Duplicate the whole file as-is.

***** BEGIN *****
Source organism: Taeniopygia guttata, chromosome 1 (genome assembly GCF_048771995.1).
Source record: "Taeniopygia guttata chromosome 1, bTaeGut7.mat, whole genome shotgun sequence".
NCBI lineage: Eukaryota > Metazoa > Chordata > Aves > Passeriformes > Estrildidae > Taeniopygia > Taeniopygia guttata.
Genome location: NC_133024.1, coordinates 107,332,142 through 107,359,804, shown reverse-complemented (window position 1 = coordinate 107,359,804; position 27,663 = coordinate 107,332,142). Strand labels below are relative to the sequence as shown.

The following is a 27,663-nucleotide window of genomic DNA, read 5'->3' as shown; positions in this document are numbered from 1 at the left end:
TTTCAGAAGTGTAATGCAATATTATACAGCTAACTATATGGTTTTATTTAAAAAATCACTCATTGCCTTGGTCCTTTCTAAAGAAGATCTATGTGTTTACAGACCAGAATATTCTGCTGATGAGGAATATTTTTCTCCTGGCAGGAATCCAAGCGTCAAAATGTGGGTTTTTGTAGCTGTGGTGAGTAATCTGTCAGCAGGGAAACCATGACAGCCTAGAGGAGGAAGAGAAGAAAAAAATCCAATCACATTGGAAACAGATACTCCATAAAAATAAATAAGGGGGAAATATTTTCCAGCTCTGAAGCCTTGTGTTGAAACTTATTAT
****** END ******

Source organism: Taeniopygia guttata, chromosome 1 (genome assembly GCF_048771995.1).
Source record: "Taeniopygia guttata chromosome 1, bTaeGut7.mat, whole genome shotgun sequence".
NCBI lineage: Eukaryota > Metazoa > Chordata > Aves > Passeriformes > Estrildidae > Taeniopygia > Taeniopygia guttata.
Genome location: NC_133024.1, coordinates 107,332,142 through 107,359,804, shown reverse-complemented (window position 1 = coordinate 107,359,804; position 27,663 = coordinate 107,332,142). Strand labels below are relative to the sequence as shown.

The following is a 27,663-nucleotide window of genomic DNA, read 5'->3' as shown; positions in this document are numbered from 1 at the left end:
TTTCAGAAGTGTAATGCAATATTATACAGCTAACTATATGGTTTTATTTAAAAAATCACTCATTGCCTTGGTCCTTTCTAAAGAAGATCTATGTGTTTACAGACCAGAATATTCTGCTGATGAGGAATATTTTTCTCCTGGCAGGAATCCAAGCGTCAAAATGTGGGTTTTTGTAGCTGTGGTGAGTAATCTGTCAGCAGGGAAACCATGACAGCCTAGAGGAGGAAGAGAAGAAAAAAATCCAATCACATTGGAAACAGATACTCCATAAAAATAAATAAGGGGGAAATATTTTCCAGCTCTGAAGCCTTGTGTTGAAACTTATTAT